Living Between Two Advents
The Christmas season! For many, it’s “the most wonderful time of the year,” filled with “tiny tots, with their eyes all aglow!” When snow starts to fall, lighted decorations go up, and chestnuts start roasting on open fires, everybody agrees that “it’s beginning to look a lot like Christmas!”
But the Advent season is not as well known. Most people know it has something to do with how the Church celebrates Christmas, but they’re a little hazy on the details. So to clear up any mystery, Advent is the season on the Church calendar that leads up to December 25. Advent means “coming,” so this is the time to joyfully anticipate the celebration of the birth of baby Jesus in Bethlehem. It’s kind of like when a little girl or boy has a countdown to their birthday—the excitement leading up to the big day is almost as much fun as the event itself.
Wise Men Looking for the King
We’re all familiar with the story of the wise men—the magi. They started on their journey knowing a great king was to be born, and that journey was, in a manner of speaking, the first Advent season. They were anticipating the birth and what it would mean to the world, even though they didn’t know any of the specifics. They may have been the only ones “celebrating Advent,” but they took it very seriously. And eventually they were able to meet and worship the young king.
And it’s the same for us. When Advent finally ends and becomes Christmas Day, we celebrate and worship too—giving thanks that God sent his only Son to live among us, teach us the truth, die for our sins, and conquer death by rising again. The full story of the life, death, and resurrection of Jesus Christ is the greatest news ever proclaimed! And it all starts with his arrival as a little baby, born in a stable in Bethlehem.
But the Bible tells us it’s only the first Advent. Another one still awaits us in the future. Since Advent means “coming,” this second one is better known as the “Second Coming.” In the Gospel of John Jesus tells his disciples, “And if I go and prepare a place for you, I will come back and take you to be with me.” (John 14:3).
“I will come back.” That was his plan all along—to return some day. On a date known only to God and no human being.
So as followers of Jesus we live our lives between two Advents—like two bookends on a shelf. The first one we celebrate every December. Although, to some extent, we actually celebrate it all year round. It was a life-changing, history-altering, world-shaking event. And it still is!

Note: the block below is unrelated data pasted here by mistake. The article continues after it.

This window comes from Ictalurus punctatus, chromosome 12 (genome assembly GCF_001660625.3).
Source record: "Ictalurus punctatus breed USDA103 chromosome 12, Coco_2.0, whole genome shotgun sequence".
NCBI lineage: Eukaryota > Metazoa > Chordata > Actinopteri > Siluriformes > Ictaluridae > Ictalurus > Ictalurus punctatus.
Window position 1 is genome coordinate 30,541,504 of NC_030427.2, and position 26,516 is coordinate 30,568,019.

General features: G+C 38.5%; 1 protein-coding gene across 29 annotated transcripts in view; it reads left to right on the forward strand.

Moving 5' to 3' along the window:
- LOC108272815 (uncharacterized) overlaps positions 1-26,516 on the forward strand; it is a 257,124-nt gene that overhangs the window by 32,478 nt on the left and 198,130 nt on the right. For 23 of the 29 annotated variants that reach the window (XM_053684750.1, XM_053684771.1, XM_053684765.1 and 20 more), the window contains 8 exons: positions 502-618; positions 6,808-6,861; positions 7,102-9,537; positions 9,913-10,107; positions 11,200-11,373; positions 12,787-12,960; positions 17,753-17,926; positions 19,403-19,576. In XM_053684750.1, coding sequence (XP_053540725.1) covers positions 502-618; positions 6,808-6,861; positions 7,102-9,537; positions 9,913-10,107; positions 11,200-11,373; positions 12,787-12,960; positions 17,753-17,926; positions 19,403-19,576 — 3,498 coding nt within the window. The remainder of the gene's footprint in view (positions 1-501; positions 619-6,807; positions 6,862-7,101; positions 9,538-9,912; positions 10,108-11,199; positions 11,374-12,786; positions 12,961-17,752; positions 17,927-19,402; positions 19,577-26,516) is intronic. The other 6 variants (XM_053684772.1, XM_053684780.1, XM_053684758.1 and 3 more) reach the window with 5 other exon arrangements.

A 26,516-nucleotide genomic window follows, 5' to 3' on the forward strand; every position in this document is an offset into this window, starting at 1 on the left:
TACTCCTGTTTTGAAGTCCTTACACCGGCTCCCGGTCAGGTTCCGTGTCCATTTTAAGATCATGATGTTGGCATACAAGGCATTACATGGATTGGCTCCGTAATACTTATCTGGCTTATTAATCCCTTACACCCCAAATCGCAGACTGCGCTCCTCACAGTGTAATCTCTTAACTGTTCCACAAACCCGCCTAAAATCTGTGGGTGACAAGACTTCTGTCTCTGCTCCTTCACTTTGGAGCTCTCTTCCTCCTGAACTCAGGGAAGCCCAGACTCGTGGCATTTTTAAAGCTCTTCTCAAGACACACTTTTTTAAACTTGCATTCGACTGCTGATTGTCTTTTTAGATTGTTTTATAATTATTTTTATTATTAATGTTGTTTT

The second Advent we wait for, anticipate, and look forward to. It could be a hundred years off, it could happen tomorrow. It, too, will be a life-changing and world-shaking event. While we wait for it, we live in thankfulness that he came and in faith that he’ll return. The first Advent happened just as the Old Testament prophets predicted, and the second one will happen too. The first we look back on with joy and thankfulness, the second we look forward to with eager expectation.
Here at First Evangelical Free Church, we really believe this. We celebrate the true story of Jesus’ birth, life, death, and resurrection. It’s what gives all of life meaning.
And we have no doubt that he’s coming back someday—the second Advent. So we try to live our lives accordingly, in ways that please and honor Jesus. If you agree, or if you’re curious and want to know more, please come and visit us during this Advent—and Christmas—season. This link lists all the events we’ve got planned. We’d love to meet you!
Jesus did come to this earth. And he will come again! These are “tidings of comfort and joy!”
About the author
Mike Anderson majored in Bible at the University of Northwestern and has been a student of the Bible his whole adult life. He is newly retired and still learning the ropes. At First Evangelical Free Church he teaches 5th grade Sunday school and co-leads a small group. He enjoys biking, reading, writing, and hiking. Mike and his wife Debbie make their home in Lake Elmo and enjoy having all of their kids and grandkids in the Twin Cities area.